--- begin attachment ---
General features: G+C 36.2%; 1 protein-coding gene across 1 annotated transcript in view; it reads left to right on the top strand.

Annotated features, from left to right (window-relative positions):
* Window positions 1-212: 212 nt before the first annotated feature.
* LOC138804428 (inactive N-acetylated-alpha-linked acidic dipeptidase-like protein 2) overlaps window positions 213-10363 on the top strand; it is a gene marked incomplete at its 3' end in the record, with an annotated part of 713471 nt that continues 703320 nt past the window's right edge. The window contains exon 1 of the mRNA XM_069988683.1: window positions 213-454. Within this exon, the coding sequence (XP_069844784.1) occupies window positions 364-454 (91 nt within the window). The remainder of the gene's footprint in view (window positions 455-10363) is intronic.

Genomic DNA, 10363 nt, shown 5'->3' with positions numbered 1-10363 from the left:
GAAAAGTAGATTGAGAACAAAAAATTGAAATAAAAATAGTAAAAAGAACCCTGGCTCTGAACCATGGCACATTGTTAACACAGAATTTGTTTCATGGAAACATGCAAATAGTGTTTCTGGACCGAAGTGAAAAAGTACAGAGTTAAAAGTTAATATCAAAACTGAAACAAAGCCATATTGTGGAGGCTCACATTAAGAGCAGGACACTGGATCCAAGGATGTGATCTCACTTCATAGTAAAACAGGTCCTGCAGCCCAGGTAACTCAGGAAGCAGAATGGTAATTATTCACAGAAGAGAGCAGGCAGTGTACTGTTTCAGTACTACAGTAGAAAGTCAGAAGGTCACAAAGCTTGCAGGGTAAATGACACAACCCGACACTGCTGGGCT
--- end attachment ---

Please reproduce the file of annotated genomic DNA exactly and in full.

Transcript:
General features: G+C 36.2%; 1 protein-coding gene across 1 annotated transcript in view; it reads left to right on the top strand.

Annotated features, from left to right (window-relative positions):
* Window positions 1-212: 212 nt before the first annotated feature.
* LOC138804428 (inactive N-acetylated-alpha-linked acidic dipeptidase-like protein 2) overlaps window positions 213-10363 on the top strand; it is a gene marked incomplete at its 3' end in the record, with an annotated part of 713471 nt that continues 703320 nt past the window's right edge. The window contains exon 1 of the mRNA XM_069988683.1: window positions 213-454. Within this exon, the coding sequence (XP_069844784.1) occupies window positions 364-454 (91 nt within the window). The remainder of the gene's footprint in view (window positions 455-10363) is intronic.

Genomic DNA, 10363 nt, shown 5'->3' with positions numbered 1-10363 from the left:
GAAAAGTAGATTGAGAACAAAAAATTGAAATAAAAATAGTAAAAAGAACCCTGGCTCTGAACCATGGCACATTGTTAACACAGAATTTGTTTCATGGAAACATGCAAATAGTGTTTCTGGACCGAAGTGAAAAAGTACAGAGTTAAAAGTTAATATCAAAACTGAAACAAAGCCATATTGTGGAGGCTCACATTAAGAGCAGGACACTGGATCCAAGGATGTGATCTCACTTCATAGTAAAACAGGTCCTGCAGCCCAGGTAACTCAGGAAGCAGAATGGTAATTATTCACAGAAGAGAGCAGGCAGTGTACTGTTTCAGTACTACAGTAGAAAGTCAGAAGGTCACAAAGCTTGCAGGGTAAATGACACAACCCGACACTGCTGGGCT